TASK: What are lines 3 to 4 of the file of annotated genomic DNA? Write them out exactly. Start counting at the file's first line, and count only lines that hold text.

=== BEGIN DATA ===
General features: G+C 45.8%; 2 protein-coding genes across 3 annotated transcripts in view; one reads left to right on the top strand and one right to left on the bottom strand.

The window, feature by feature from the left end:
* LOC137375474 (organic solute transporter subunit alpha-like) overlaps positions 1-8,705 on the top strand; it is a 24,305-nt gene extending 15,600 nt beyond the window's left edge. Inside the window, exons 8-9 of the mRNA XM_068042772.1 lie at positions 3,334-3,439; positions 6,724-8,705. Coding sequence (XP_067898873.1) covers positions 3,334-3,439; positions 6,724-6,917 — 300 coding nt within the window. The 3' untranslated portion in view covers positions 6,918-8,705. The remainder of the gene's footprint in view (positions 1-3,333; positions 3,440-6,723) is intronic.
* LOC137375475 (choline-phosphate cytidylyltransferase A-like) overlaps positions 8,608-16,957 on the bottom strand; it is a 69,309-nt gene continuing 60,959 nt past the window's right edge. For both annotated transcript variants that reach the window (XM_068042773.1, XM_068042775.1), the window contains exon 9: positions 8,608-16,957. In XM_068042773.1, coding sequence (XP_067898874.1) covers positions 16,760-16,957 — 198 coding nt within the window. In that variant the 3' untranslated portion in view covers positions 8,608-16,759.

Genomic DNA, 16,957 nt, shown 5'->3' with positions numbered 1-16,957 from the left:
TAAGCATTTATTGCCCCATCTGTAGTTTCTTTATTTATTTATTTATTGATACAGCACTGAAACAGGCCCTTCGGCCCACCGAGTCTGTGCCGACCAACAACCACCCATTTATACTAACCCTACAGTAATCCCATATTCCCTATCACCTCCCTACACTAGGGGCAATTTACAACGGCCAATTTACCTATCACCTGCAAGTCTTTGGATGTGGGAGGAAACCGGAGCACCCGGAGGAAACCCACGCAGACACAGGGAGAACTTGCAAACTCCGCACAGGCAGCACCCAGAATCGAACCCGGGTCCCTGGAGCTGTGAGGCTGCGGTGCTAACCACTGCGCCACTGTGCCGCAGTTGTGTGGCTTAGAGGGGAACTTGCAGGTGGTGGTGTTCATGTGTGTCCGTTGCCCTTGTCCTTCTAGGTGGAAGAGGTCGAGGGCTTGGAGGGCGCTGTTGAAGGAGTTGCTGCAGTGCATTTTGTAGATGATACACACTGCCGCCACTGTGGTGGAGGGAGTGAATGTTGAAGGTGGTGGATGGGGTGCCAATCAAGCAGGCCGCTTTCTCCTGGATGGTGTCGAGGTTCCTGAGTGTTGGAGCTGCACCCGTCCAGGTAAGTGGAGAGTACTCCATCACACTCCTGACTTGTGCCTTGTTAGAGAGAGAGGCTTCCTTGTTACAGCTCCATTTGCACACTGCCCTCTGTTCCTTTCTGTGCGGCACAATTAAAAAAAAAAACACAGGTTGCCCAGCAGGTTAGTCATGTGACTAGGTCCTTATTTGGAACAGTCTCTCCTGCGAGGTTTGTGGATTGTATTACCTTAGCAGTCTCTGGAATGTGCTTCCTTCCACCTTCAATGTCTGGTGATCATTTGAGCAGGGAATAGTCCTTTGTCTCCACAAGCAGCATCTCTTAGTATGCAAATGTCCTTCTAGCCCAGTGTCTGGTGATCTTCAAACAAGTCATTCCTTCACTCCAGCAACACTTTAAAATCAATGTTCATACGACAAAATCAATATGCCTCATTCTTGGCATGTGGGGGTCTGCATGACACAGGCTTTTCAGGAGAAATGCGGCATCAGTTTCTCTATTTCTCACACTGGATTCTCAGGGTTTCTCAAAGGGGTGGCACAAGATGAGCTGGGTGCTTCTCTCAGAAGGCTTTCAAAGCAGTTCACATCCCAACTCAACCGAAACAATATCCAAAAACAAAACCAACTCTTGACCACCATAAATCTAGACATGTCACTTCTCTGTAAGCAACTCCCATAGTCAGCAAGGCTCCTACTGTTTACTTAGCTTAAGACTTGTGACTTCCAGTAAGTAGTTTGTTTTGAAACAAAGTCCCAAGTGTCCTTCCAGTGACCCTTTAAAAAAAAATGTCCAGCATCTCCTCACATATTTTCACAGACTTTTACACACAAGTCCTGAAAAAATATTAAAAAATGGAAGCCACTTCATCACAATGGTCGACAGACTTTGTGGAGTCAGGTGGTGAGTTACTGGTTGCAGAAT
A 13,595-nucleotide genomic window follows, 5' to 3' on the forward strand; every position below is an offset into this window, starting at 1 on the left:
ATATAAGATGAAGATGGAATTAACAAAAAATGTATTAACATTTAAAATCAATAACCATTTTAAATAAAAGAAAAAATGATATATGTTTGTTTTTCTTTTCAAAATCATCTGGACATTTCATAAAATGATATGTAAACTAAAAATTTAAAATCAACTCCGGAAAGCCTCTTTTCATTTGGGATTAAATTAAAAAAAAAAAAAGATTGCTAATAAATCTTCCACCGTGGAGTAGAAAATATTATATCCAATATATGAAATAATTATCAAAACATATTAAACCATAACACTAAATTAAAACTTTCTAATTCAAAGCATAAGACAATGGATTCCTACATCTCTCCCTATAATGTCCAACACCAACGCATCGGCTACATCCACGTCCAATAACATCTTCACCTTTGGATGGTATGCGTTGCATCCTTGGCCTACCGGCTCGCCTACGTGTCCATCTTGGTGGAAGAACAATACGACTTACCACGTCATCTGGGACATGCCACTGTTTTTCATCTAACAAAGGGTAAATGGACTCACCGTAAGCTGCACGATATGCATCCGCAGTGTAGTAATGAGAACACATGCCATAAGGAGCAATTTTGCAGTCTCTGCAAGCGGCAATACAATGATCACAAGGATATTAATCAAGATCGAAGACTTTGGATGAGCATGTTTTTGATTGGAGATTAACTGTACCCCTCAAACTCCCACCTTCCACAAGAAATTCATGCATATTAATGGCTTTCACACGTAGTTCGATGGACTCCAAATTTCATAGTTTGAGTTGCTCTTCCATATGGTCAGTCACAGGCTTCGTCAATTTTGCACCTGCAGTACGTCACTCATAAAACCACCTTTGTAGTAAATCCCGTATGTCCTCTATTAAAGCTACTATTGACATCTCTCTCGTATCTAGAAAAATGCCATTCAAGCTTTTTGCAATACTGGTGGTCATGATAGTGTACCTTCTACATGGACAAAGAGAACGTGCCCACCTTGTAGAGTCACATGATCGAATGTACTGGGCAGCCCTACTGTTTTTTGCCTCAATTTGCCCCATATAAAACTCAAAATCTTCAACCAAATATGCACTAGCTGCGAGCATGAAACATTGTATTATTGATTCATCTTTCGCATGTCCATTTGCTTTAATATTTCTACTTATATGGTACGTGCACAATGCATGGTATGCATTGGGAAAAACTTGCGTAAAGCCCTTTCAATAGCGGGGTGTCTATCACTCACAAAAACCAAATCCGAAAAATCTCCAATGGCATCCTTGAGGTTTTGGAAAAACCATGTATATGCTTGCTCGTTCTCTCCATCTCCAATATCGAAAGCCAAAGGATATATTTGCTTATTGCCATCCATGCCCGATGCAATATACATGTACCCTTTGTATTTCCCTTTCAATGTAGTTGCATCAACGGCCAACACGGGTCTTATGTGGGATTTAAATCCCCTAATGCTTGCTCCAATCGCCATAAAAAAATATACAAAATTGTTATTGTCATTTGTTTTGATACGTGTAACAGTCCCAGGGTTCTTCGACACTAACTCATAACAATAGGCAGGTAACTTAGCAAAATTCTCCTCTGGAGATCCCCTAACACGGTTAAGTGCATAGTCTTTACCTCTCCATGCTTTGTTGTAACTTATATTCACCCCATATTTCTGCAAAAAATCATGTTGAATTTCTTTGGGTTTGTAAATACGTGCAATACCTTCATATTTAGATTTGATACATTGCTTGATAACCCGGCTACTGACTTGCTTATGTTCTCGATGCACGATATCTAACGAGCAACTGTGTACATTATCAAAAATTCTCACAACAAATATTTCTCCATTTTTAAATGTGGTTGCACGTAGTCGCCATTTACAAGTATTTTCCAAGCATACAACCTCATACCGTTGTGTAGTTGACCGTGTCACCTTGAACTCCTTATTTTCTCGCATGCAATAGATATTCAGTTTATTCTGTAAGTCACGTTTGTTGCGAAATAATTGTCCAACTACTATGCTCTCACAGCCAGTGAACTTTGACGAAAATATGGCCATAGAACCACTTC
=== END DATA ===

* LOC137375474 (organic solute transporter subunit alpha-like) overlaps positions 1-8,705 on the top strand; it is a 24,305-nt gene extending 15,600 nt beyond the window's left edge. Inside the window, exons 8-9 of the mRNA XM_068042772.1 lie at positions 3,334-3,439; positions 6,724-8,705. Coding sequence (XP_067898873.1) covers positions 3,334-3,439; positions 6,724-6,917 — 300 coding nt within the window. The 3' untranslated portion in view covers positions 6,918-8,705. The remainder of the gene's footprint in view (positions 1-3,333; positions 3,440-6,723) is intronic.
* LOC137375475 (choline-phosphate cytidylyltransferase A-like) overlaps positions 8,608-16,957 on the bottom strand; it is a 69,309-nt gene continuing 60,959 nt past the window's right edge. For both annotated transcript variants that reach the window (XM_068042773.1, XM_068042775.1), the window contains exon 9: positions 8,608-16,957. In XM_068042773.1, coding sequence (XP_067898874.1) covers positions 16,760-16,957 — 198 coding nt within the window. In that variant the 3' untranslated portion in view covers positions 8,608-16,759.